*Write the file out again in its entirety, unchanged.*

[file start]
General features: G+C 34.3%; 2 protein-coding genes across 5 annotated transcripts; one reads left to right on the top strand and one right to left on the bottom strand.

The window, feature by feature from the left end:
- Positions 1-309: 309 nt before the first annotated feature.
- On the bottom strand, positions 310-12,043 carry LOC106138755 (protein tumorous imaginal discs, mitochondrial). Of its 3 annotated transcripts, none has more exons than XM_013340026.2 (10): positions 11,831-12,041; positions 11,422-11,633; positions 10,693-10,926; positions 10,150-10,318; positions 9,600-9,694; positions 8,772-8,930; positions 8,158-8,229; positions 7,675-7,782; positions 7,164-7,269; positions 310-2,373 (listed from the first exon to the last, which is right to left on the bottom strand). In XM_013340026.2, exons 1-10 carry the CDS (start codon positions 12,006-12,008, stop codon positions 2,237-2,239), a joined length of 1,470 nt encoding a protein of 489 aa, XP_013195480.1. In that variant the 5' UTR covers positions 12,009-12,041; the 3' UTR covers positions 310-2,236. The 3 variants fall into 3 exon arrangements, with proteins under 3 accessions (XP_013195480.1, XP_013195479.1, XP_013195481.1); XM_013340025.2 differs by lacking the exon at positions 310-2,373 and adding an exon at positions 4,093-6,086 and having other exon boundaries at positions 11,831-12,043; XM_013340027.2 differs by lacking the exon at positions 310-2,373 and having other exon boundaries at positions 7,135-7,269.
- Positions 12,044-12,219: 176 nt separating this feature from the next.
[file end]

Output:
General features: G+C 34.3%; 2 protein-coding genes across 5 annotated transcripts; one reads left to right on the top strand and one right to left on the bottom strand.

The window, feature by feature from the left end:
- Positions 1-309: 309 nt before the first annotated feature.
- On the bottom strand, positions 310-12,043 carry LOC106138755 (protein tumorous imaginal discs, mitochondrial). Of its 3 annotated transcripts, none has more exons than XM_013340026.2 (10): positions 11,831-12,041; positions 11,422-11,633; positions 10,693-10,926; positions 10,150-10,318; positions 9,600-9,694; positions 8,772-8,930; positions 8,158-8,229; positions 7,675-7,782; positions 7,164-7,269; positions 310-2,373 (listed from the first exon to the last, which is right to left on the bottom strand). In XM_013340026.2, exons 1-10 carry the CDS (start codon positions 12,006-12,008, stop codon positions 2,237-2,239), a joined length of 1,470 nt encoding a protein of 489 aa, XP_013195480.1. In that variant the 5' UTR covers positions 12,009-12,041; the 3' UTR covers positions 310-2,236. The 3 variants fall into 3 exon arrangements, with proteins under 3 accessions (XP_013195480.1, XP_013195479.1, XP_013195481.1); XM_013340025.2 differs by lacking the exon at positions 310-2,373 and adding an exon at positions 4,093-6,086 and having other exon boundaries at positions 11,831-12,043; XM_013340027.2 differs by lacking the exon at positions 310-2,373 and having other exon boundaries at positions 7,135-7,269.
- Positions 12,044-12,219: 176 nt separating this feature from the next.